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Charity Begins at Home - Disabled Parents Network

When I first became pregnant, I knew I was going to need some advice about coping with motherhood, so I searched on the internet and found Disabled Parents Network (DPN). After leaving my partner I was seriously worried about managing alone. I rang DPN's helpline and spoke to some very friendly people who told me that there was no reason to be afraid of asking for help from Social Services. What a crock of sh!t! At that point I had no idea what was ahead of me, I swallowed this advice hook, line and sinker. After all, why would anyone lie to me about it, let alone another disabled person? Plus I am a nice middle-class person who previously believed the lie which is our society and how things are supposed to be "fair". I volunteered for DPN for over a year, during which time I distributed leaflets, gave talks and worked on their helpline. During that time, many of the staff began to leave and I was aware of growing discontent amongst those who stayed. It wasn't until later that then penny dropped - they did not give honest advice, because they would have no business and no funding if they did NOT advise parents to go to Social Services. Luckily for the parents I spoke to, I could at least give them an honest account of the troubles I was personally having with Social Services. There was not one single parent I spoke to who had had a good experience with them.

Back to my own story - It took 5 months of campaigning and managing with my new baby before I saw a carer on my doorstep. Then Lewisham insisted on involving the Children's department, contrary to what DPN had advised should happen. Now, DPN publish lots of glossy leaflets about what should happen when disabled parents go to Social Services. They live in La La Land. No matter how many parents tell them what actually happens, they carry on spouting the Government Guidance and printing glossy leaflets. In reality, what happens is this. Social Services:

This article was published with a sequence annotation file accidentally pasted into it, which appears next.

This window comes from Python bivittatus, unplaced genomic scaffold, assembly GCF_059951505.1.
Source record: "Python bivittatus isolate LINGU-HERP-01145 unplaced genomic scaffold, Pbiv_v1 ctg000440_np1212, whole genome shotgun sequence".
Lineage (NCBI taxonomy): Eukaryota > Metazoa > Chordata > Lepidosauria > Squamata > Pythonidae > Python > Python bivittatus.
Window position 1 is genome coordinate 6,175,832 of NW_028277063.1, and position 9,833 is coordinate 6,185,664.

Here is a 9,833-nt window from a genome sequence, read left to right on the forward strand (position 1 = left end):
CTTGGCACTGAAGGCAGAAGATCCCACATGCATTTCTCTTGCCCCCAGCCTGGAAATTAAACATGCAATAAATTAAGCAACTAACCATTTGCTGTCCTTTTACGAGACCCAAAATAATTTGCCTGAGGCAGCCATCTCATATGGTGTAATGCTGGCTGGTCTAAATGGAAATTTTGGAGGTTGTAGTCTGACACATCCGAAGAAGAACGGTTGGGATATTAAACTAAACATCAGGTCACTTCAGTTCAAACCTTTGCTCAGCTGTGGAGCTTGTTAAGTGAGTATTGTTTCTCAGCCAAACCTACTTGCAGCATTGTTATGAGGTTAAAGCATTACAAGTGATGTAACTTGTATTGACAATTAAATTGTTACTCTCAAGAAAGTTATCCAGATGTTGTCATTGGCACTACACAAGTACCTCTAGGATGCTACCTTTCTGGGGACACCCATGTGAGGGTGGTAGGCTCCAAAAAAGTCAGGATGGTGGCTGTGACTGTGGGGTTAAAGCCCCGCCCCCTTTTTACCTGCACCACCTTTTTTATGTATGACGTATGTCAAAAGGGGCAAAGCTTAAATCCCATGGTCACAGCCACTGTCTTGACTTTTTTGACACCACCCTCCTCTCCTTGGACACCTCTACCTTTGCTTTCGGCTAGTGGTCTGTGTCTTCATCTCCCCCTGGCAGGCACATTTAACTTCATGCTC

• ignore the Government Guidance, after all, it is Guidance and they are free to ignore it.

  • if you complain you will be put through months of tedious letter writing with no result.

  • if you write to the Ombudsman, after months more tedious letter writing, they may ignore the Ombudsman's findings altogether (they are free to do that, too).

  • if you sue, there are no damages to file for.

Put bluntly, if you are disabled, Social Services will try their best to remove your child. If you ask for your notes you will find you have been "investigated" without anyone ever telling you. Your notes will be full of insinuation - for example, I happened to remark to a carer that I might try internet dating, this appears in my notes as "mum is lonely and going back on DateLine". I never even bothered in the end! What they were trying to imply there is promiscuity. What I also found was no mention of the positive things I did for my child.

Eventually, after months of hearing only bad things from disabled parents and encountering my own difficulties with Lewisham, the penny dropped about Disabled Parents Network. Why were they advising parents to go to Social Services? Well, DPN's business is advising disabled parents on their relationship with Social Services. If they advised parents not to bother, then they wouldn't have a business to run. Their business is NOT TO TELL disabled parents the truth.

I was banned from the DPN web forum after I started trying to warn other parents about Social Services. What a betrayal. I can only hope that I can get the message out to other people on this web site. The best advice that anyone can give a disabled parent is this: